Same, Same but Different
by Jenny Sue Kostecki-Shaw
A little boy paints a picture of his world in art class. His teacher sends that picture to a little boy who lives a long way away in India. A little boy from India draws the little boy a picture of his world, too. The boys both drew pictures of their worlds(same and same), but they were very different. The little boy from India wants to know what the little boy’s name is. The little boy writes back that his name is Elliot and that he loves to climb trees. The little boy in India writes back that his name is Kailash, and that he loves to climb trees, too. The tree that Elliot climbs has a tree house in it, and the tree that Kailash climbs has monkeys in it. Same thing but different. Elliot writes about his family (his mom, dad and little sister), and Kailash writes about his family, too (all twenty three: mom, dad, brother, grandmother, grandfather, aunties, uncles, and cousins). Kailash also writes about his animals (cows dogs, goats, and chickens), and Elliot writes to Kailash about his dog and fish. Each of the boys also writes about the places where they live, how they get to school, their alphabets, and much more. How many ways are Elliot and Kailash alike? How are they different? Do you think there are other children out in world that live like you do? How do you think that their lives are different?
Mr Benn-Red Knight
by David McKee
Mr. Benn receives an invitation to a fancy dress party. He does not want to go, but he decides that he does not often get the chance for fancy dress. Mr. Benn goes to many different stores, but none of the stores have the kinds of fancy dress that he is looking for. Finally, he finds a little shop in a back lane. When a little man in a funny hat comes out to help him, Mr. Benn asks to borrow the suit of red armor that he had seen in the window. The man suggests that Mr. Benn try it on first. Mr. Benn goes into the dressing room, and the armor fits him really well. When he comes out to show the little man, Mr. Benn discovers that he is in a different place than the shop. When he sees some smoke behind a big rock, he goes to look at what is going on, and he finds a fire-breathing dragon. Mr. Benn has no intention of hurting the dragon, and the dragon sees that Mr. Benn does not have a sword to hurt him with. The dragon then tells Mr. Benn his sad story. The dragon had been the firelighting dragon for the whole castle and surrounding houses. Then a matchmaker showed up and wanted to sell his matches, instead. The matchmaker set small fires and blamed them on the dragon, and after the dragon was banished, the matchmaker ran off the king’s favorite horse and blamed the dragon for it. The dragon also tells Mr. Benn that the matchmaker started selling his matches for a lot of money after the dragon was run off, and the matchmaker had become very rich. Mr. Benn decides to go to the castle to share the dragon’s story with the king. The dragon goes with him, but the dragon hides in the trees so that no one can see him, while Mr. Benn goes inside the castle. Will Mr. Benn be able to convince the king that the dragon was not the one to set the fires? What will the king do with the matchmaker? How will Mr. Benn get back to the little shop to get to the party? Will he still want to go after all of the excitement?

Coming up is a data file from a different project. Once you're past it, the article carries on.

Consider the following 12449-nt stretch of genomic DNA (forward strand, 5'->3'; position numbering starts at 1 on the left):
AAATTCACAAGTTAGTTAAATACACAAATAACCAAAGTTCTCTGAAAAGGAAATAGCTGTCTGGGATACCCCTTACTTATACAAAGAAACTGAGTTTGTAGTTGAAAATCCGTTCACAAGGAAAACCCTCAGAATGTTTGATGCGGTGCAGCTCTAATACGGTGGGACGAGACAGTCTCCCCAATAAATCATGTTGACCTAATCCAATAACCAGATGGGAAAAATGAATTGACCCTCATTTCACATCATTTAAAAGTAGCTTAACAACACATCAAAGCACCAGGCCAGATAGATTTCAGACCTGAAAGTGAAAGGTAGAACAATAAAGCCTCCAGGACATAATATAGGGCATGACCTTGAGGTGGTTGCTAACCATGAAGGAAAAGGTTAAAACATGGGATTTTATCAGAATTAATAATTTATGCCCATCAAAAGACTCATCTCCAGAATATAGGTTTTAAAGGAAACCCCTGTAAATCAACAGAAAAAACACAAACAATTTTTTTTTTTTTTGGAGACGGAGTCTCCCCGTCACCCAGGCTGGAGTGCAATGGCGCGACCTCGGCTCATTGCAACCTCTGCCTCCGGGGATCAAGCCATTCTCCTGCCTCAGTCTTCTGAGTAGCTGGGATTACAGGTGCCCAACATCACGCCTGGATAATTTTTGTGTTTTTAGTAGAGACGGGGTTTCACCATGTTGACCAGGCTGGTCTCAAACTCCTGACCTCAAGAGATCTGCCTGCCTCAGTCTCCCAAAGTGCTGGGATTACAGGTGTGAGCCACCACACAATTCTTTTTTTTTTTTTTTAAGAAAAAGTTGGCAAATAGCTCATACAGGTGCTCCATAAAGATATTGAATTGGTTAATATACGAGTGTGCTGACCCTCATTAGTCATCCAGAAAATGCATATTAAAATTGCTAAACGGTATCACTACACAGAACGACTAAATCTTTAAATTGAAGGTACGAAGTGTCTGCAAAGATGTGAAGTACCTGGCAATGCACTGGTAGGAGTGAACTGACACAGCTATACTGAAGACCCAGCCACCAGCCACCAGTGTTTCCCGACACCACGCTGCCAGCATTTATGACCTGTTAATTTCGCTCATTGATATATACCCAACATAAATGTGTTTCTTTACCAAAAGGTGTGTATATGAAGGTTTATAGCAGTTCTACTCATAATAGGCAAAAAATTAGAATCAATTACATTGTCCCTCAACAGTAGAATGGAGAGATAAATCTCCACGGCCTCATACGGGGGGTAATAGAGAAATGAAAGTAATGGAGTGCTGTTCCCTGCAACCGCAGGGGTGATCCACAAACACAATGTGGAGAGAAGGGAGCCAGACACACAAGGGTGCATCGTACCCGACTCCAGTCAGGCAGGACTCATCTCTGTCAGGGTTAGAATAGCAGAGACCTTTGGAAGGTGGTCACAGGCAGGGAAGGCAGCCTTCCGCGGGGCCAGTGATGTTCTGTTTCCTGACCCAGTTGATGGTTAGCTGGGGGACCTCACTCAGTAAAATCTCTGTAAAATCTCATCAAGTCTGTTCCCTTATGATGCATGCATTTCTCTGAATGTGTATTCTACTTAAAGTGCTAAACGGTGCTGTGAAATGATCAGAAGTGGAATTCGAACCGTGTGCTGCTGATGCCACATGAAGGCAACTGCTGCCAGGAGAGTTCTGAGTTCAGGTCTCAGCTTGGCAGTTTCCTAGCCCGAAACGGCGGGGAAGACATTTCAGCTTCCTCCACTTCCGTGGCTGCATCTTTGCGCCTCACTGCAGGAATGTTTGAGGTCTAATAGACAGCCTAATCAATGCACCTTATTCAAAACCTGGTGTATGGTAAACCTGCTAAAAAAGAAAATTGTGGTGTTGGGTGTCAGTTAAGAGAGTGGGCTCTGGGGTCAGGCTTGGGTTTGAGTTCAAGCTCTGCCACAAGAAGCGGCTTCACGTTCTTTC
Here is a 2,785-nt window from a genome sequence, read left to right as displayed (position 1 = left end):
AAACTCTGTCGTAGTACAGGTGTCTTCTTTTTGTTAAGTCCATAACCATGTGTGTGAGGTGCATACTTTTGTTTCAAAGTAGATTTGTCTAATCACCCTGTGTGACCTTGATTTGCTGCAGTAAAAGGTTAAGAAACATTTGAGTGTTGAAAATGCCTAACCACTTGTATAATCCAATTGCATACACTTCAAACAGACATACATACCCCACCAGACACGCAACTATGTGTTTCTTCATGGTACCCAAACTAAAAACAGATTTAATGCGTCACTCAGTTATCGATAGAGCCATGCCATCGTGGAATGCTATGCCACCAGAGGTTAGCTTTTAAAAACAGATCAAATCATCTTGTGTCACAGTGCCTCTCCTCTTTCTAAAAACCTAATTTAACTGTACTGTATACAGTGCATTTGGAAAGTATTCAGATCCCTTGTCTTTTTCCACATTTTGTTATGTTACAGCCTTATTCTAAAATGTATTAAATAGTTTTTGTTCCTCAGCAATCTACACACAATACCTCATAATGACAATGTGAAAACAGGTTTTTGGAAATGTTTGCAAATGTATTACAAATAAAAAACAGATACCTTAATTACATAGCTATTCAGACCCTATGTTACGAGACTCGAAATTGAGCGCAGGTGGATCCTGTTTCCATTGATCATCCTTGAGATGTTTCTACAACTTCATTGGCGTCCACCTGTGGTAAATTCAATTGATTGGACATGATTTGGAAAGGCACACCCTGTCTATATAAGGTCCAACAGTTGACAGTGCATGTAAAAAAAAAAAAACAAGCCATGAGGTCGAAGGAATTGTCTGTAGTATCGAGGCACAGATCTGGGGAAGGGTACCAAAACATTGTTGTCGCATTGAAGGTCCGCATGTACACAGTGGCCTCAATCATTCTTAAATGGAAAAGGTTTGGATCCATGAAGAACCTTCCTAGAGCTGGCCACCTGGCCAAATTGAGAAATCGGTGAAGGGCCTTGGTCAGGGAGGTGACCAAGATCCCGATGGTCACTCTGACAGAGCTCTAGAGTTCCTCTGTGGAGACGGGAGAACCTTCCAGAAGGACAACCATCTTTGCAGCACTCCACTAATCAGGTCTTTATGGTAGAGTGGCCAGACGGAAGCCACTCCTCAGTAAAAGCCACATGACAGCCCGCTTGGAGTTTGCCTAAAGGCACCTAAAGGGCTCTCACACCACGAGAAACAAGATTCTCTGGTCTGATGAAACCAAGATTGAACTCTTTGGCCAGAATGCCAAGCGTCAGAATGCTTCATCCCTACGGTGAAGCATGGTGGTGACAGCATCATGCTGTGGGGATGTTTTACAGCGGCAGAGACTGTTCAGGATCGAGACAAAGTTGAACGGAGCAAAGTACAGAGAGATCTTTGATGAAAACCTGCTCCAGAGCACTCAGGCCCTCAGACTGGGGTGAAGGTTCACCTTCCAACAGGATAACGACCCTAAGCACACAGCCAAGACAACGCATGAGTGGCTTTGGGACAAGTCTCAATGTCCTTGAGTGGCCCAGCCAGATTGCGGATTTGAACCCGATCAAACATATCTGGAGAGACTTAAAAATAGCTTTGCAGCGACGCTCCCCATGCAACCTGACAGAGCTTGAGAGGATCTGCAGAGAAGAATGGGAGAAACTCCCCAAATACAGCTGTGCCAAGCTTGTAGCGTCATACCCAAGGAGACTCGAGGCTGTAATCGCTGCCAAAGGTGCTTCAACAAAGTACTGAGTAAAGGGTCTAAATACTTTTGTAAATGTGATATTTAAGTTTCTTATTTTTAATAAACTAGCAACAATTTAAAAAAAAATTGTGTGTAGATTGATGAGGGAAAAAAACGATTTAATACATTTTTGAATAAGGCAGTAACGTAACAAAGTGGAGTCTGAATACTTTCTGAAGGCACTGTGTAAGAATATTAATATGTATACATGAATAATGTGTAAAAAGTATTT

The Three Billy Goats Fluff
by Rachael Mortimer and illustrated by Liz Pichon
Mr. Troll has trouble sleeping under the bridge where the Three Billy Goats Fluff cross two times every day. The troll is upset that he was tricked into thinking that his apartment under the bridge would be a great place to live. The Three Billy Goats Fluff live on the mountain next to the bridge with their mother, who knits with the fluffy fleeces that come off of her three little goats. One day, the troll decides that he has had enough of the three little goats crossing his bridge. He puts up a sign that warns the goats that the next one to “trip-trap” across the bridge will be eaten. The smallest goat cannot read yet, and when Mr. Troll jumps out to eat him, the little goat runs back home to Mother Goat. When the middle-sized goat tries the cross, Mr. Troll jumps out again. The middle-sized goat runs back to his older brother and tells Mr. Troll that they are telling their mother on Mr. Troll. Mother Goat feels sorry that Mr. Troll has trouble sleeping. She comes up with a great idea to stop all of the noise of her Three Little Goats Fluff crossing the bridge. Will Mr. Troll like Mother Goat’s idea? Will he like the little presents that she makes for him?
by Jacqueline Preiss Weitzman and illustrated by Ron Barrett
This picture book is written and illustrated like a comic book/graphic novel. One day, Joe hears a cry for help coming from the kitchen. Joe’s father has been attacked by an evil black ooze, and his mother was trying her best to save him. Joe’s mother tells him to bring the “Staff of Power” to help her banish the ooze. Unfortunately, the staff is down in the basement in the dark. Joe knows that he used to be afraid of things like monsters in his closet, the dark, new things, getting left behind, and getting hurt. Then one day, he decided to work on this in his lab. He designed superhero suit with a cape (blanket), anti-gravity (rain) boots, special gloves, and a shield (sauce pan lid). With this superhero suit, Joe feels that he can tackle all of his fears. Joe also has a “Torch of Radiance” (flashlight) that will help him find the staff in the basement. Will Superhero Joe be able to find the special staff and help his mother save his father from the ooze? Will Superhero Joe be ready to answer other calls for help?